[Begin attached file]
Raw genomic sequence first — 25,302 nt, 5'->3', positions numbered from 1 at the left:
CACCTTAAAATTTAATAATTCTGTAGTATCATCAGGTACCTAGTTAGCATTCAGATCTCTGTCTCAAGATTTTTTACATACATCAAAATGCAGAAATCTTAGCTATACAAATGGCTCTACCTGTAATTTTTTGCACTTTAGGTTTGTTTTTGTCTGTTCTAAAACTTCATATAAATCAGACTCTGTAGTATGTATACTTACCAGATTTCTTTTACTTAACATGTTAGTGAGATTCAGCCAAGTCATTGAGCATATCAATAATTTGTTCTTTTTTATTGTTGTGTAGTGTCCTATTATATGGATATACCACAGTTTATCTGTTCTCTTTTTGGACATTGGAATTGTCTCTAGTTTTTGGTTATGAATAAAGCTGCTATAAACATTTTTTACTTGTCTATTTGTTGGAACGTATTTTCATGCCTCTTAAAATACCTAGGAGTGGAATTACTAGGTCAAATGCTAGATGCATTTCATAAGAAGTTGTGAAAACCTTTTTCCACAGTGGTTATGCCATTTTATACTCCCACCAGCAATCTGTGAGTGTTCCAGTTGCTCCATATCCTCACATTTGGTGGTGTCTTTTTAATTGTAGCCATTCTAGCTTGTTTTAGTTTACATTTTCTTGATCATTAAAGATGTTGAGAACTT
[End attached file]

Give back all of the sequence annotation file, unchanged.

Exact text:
Raw genomic sequence first — 25,302 nt, 5'->3', positions numbered from 1 at the left:
CACCTTAAAATTTAATAATTCTGTAGTATCATCAGGTACCTAGTTAGCATTCAGATCTCTGTCTCAAGATTTTTTACATACATCAAAATGCAGAAATCTTAGCTATACAAATGGCTCTACCTGTAATTTTTTGCACTTTAGGTTTGTTTTTGTCTGTTCTAAAACTTCATATAAATCAGACTCTGTAGTATGTATACTTACCAGATTTCTTTTACTTAACATGTTAGTGAGATTCAGCCAAGTCATTGAGCATATCAATAATTTGTTCTTTTTTATTGTTGTGTAGTGTCCTATTATATGGATATACCACAGTTTATCTGTTCTCTTTTTGGACATTGGAATTGTCTCTAGTTTTTGGTTATGAATAAAGCTGCTATAAACATTTTTTACTTGTCTATTTGTTGGAACGTATTTTCATGCCTCTTAAAATACCTAGGAGTGGAATTACTAGGTCAAATGCTAGATGCATTTCATAAGAAGTTGTGAAAACCTTTTTCCACAGTGGTTATGCCATTTTATACTCCCACCAGCAATCTGTGAGTGTTCCAGTTGCTCCATATCCTCACATTTGGTGGTGTCTTTTTAATTGTAGCCATTCTAGCTTGTTTTAGTTTACATTTTCTTGATCATTAAAGATGTTGAGAACTT